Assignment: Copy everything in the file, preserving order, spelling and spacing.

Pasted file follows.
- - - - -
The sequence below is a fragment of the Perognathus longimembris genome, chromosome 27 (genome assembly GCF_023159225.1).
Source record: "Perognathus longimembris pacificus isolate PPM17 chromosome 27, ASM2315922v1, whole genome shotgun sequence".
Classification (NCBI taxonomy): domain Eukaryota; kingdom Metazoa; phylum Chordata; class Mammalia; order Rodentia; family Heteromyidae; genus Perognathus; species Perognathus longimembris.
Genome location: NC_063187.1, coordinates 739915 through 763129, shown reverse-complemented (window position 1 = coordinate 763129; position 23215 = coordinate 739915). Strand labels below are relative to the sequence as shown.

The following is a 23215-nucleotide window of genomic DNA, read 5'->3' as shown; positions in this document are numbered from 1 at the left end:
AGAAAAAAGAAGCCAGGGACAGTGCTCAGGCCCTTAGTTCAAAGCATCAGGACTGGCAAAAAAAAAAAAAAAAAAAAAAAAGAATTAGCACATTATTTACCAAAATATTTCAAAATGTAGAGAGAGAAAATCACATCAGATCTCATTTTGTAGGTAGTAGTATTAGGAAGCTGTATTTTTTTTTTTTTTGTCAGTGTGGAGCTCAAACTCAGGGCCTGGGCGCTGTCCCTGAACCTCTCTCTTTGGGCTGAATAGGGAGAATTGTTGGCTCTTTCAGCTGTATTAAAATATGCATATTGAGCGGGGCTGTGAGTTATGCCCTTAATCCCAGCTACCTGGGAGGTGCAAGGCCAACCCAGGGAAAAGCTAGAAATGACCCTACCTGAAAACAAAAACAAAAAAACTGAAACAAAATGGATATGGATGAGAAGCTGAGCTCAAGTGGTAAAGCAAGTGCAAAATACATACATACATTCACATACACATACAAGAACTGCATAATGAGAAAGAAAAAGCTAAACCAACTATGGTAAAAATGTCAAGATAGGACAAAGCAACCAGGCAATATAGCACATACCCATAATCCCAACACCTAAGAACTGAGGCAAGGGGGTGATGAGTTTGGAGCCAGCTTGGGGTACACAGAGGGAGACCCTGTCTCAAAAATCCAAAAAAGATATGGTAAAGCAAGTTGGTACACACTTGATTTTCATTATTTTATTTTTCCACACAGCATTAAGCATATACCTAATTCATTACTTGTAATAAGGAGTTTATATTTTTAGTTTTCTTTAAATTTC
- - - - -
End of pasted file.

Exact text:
The sequence below is a fragment of the Perognathus longimembris genome, chromosome 27 (genome assembly GCF_023159225.1).
Source record: "Perognathus longimembris pacificus isolate PPM17 chromosome 27, ASM2315922v1, whole genome shotgun sequence".
Classification (NCBI taxonomy): domain Eukaryota; kingdom Metazoa; phylum Chordata; class Mammalia; order Rodentia; family Heteromyidae; genus Perognathus; species Perognathus longimembris.
Genome location: NC_063187.1, coordinates 739915 through 763129, shown reverse-complemented (window position 1 = coordinate 763129; position 23215 = coordinate 739915). Strand labels below are relative to the sequence as shown.

The following is a 23215-nucleotide window of genomic DNA, read 5'->3' as shown; positions in this document are numbered from 1 at the left end:
AGAAAAAAGAAGCCAGGGACAGTGCTCAGGCCCTTAGTTCAAAGCATCAGGACTGGCAAAAAAAAAAAAAAAAAAAAAAAAGAATTAGCACATTATTTACCAAAATATTTCAAAATGTAGAGAGAGAAAATCACATCAGATCTCATTTTGTAGGTAGTAGTATTAGGAAGCTGTATTTTTTTTTTTTTTGTCAGTGTGGAGCTCAAACTCAGGGCCTGGGCGCTGTCCCTGAACCTCTCTCTTTGGGCTGAATAGGGAGAATTGTTGGCTCTTTCAGCTGTATTAAAATATGCATATTGAGCGGGGCTGTGAGTTATGCCCTTAATCCCAGCTACCTGGGAGGTGCAAGGCCAACCCAGGGAAAAGCTAGAAATGACCCTACCTGAAAACAAAAACAAAAAAACTGAAACAAAATGGATATGGATGAGAAGCTGAGCTCAAGTGGTAAAGCAAGTGCAAAATACATACATACATTCACATACACATACAAGAACTGCATAATGAGAAAGAAAAAGCTAAACCAACTATGGTAAAAATGTCAAGATAGGACAAAGCAACCAGGCAATATAGCACATACCCATAATCCCAACACCTAAGAACTGAGGCAAGGGGGTGATGAGTTTGGAGCCAGCTTGGGGTACACAGAGGGAGACCCTGTCTCAAAAATCCAAAAAAGATATGGTAAAGCAAGTTGGTACACACTTGATTTTCATTATTTTATTTTTCCACACAGCATTAAGCATATACCTAATTCATTACTTGTAATAAGGAGTTTATATTTTTAGTTTTCTTTAAATTTC